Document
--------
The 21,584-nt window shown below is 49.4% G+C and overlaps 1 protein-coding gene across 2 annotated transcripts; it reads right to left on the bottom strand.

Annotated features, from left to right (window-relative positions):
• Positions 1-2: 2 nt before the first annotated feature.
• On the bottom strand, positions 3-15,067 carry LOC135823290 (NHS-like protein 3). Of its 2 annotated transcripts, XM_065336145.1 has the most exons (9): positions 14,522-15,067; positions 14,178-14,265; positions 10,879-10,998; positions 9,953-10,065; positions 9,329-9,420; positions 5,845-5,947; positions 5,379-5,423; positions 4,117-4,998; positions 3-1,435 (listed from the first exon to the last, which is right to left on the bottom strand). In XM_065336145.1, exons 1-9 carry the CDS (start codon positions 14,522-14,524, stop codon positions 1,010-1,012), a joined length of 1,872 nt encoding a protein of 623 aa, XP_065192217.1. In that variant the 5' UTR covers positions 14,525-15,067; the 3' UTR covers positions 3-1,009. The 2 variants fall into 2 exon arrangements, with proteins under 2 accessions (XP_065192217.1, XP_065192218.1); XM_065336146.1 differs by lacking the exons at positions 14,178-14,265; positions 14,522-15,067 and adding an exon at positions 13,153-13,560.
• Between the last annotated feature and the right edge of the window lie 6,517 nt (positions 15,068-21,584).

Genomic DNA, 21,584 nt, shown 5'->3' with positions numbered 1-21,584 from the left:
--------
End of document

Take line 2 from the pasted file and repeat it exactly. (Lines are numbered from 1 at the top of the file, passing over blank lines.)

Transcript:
Annotated features, from left to right (window-relative positions):